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Tuesday, 17 September, 2002, 14:21 GMT 15:21 UK
Iraq: Is it about oil?
Iraqi refinery, Basra
Iraq has the world's second largest oil reserves

The Iraqi Deputy Prime Minister Tariq Aziz says that the threats against Iraq are really about oil.

"The aim of the American policies is the oil in the Gulf" is how he puts it.

Iraq is second only to Saudi Arabia in its oil reserves. According to the respected Platts Guide, it has proven reserves of 112 billion barrels, mostly in southern Iraq.

Enlarge image
Enlarge image

Iraq's oilfields and world oil production figures

Platts quoted the senior deputy Oil Minister, Taha Hmud, as saying in May 2002 that Iraq's reserves could amount to 300 billion barrels.

Tariq Aziz is an old hand in the propaganda game.

He was foreign minister in the run up to the Gulf War, and revels in the to and fro of the media war, in which the battle for world public opinion is fought out.

By reducing the confrontation to the issue of oil, he is appealing to a large constituency in the Arab world and beyond which believes that, yes, at heart, this is a strategic issue in which control of Iraq's oil is central.

Old accusation

The Gulf War itself threw up the same accusation when it was said that the United States would not have gone to war if Kuwait simply produced cabbages.

Saddam Hussein
Toppling Saddam Hussein is the US' prime objective, say analysts

The charge was encapsulated in a mock trial of American and other leaders by a Commission of Inquiry, convened by a former US Attorney General Ramsey Clark, helped by a number of lawyers and human rights figures from around the world.

The conclusions of those proceedings in 1991 (in which the defendants were found "guilty") stated:

"We believe that the real goal of the United States war against Iraq is to return to the "good old days" when the US and some European countries totally plundered the resources of the Middle East.

"While the big oil companies have a going partnership with the feudal rulers of Saudi Arabia, the United Arab Emirates etc, they are relatively locked out of Iraq, Iran, Libya, Yemen and Algeria."

The accusation is basically the same today.

It is supported and indeed broadened by activists like the British MP George Galloway, who has become close to the Iraqi leadership.

He told Al-Jazeera TV: "You do not have to be a genius like Einstein to realise that the US-Israeli plans aim at keeping the Arabs weak and divided so that they can steal Arab wealth and defend their illegitimate son, Israel."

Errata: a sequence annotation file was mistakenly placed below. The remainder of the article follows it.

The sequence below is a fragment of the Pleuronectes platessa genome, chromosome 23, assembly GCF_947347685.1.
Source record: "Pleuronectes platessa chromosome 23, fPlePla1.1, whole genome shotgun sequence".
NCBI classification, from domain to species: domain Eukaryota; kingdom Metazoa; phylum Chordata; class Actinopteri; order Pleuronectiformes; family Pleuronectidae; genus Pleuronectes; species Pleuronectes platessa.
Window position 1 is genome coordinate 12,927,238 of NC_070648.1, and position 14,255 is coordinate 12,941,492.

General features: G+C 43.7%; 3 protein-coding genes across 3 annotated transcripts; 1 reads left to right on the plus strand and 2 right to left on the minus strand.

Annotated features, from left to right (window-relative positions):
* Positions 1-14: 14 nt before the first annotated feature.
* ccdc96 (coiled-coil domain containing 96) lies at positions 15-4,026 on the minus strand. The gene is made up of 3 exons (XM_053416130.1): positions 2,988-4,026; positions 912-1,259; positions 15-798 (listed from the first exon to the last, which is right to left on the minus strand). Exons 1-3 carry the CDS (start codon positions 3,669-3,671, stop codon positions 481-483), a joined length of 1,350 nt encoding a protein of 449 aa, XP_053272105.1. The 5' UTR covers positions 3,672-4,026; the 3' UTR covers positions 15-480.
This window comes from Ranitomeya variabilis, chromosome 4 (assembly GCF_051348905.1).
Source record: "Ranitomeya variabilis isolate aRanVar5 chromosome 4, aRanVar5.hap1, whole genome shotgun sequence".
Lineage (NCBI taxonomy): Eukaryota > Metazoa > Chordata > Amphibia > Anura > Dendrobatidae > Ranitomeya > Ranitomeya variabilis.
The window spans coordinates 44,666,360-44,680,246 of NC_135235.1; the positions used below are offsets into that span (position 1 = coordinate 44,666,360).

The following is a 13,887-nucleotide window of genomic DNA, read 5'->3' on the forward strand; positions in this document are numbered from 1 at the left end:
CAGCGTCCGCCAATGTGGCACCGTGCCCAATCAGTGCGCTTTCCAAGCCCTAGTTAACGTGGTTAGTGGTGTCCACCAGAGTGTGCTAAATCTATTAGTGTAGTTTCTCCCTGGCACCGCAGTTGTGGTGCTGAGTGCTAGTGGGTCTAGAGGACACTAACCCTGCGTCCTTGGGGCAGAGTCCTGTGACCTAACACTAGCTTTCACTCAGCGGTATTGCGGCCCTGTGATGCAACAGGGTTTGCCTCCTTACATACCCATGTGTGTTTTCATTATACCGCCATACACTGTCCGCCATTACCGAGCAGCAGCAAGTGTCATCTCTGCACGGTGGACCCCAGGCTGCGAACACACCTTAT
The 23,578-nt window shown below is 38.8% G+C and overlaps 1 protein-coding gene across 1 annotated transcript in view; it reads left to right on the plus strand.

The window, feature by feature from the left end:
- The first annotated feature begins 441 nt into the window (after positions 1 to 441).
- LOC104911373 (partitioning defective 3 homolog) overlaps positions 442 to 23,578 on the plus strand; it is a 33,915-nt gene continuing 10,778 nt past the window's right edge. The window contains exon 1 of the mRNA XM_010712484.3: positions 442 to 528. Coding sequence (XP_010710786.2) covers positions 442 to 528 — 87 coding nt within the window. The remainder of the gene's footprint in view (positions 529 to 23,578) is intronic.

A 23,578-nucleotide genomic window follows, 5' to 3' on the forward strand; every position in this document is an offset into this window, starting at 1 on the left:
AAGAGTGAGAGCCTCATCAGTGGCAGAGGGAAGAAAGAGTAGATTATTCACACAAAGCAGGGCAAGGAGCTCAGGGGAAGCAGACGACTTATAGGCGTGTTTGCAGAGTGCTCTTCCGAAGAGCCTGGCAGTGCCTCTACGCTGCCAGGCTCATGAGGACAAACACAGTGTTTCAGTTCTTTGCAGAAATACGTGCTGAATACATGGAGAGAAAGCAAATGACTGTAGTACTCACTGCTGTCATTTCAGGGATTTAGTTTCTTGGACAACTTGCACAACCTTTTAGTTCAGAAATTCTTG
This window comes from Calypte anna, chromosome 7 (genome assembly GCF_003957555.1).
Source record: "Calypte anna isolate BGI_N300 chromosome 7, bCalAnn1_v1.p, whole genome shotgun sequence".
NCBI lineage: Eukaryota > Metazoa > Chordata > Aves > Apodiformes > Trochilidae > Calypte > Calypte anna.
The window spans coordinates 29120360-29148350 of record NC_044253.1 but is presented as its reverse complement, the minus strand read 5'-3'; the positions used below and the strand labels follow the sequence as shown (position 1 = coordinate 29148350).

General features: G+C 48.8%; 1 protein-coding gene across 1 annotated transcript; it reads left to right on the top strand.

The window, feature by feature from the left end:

Vested interest

The West undoubtedly has an interest in Iraq's oil.

The Economist magazine, no friend to Saddam, concluded recently that "America's chief interest in going after Saddam Hussein is doubtless to save the world from his actual or potential weapons of mass destruction.

UN Security Council
The UN voted to allow Iraq to export oil for food

"Another large consideration (is) the effects that would follow from the opening up of the country's enormous reserves of oil."

The Economist noted that "if Iraq were to produce oil at a rate to match its reserves, it could end Saudi Arabia's domination of world oil markets.

"That would not come too soon for the United States. America is by far the world's biggest oil user, burning up a quarter of the total consumed.

"Now America's leaders increasingly feel - as Winston Churchill remarked of converting the British fleet from coal to petroleum before the first world war - that 'safety and certainty in oil lie in variety and variety alone'."

So it would be naive to deny that oil is not a factor in American and Western thinking. But is it the main factor?

'This is about Saddam'

Dr John Chipman, director of the International Institute for Strategic Studies - which last week produced a report on Iraq's weapons capabilities - told BBC News Online: "This is entirely about Saddam Hussein.

Oil, while still important, is less of a strategic issue than it used to be

"The most important consideration is that Saddam Hussein has been defying the ceasefire conditions imposed after the Gulf War, and the issue is whether that ceasefire should be ended or extended."

Dr Chipman accepts that there is an American interest in "preventing Saddam from using his resources to continue his threatening stance", but maintains that the threats to Saddam are "entirely based on security considerations."

According to this argument, it is not the possession of Iraqi oil which is the main factor, but the threat posed by Saddam.

If he just sold his oil and used it for peaceful purposes, nobody would worry.

Oil surplus

Oil industry insiders say that currently there is a glut of oil on the world market. The US does not need oil from Iraq, though some of the Iraqi oil exported does end up in American hands.

It therefore does not have an immediate incentive to go to war to protect that supply.

Japan in 1941 did have that incentive after President Roosevelt imposed an oil embargo.

The US has already followed the example of Churchill's diversification policy and makes sure that it does not become reliant on one source.

Oil experts say that oil is a far more available product now than it was even 10 years ago, and that the world is unlikely to run out of it for decades and decades to come.

More and more oil is being recovered. The amount of oil which can be pumped from an oil field is now up from the traditional 15% to 20% to 30% to 40%.

Oil, while still important, is less of a strategic issue than it used to be. But it is still an issue.

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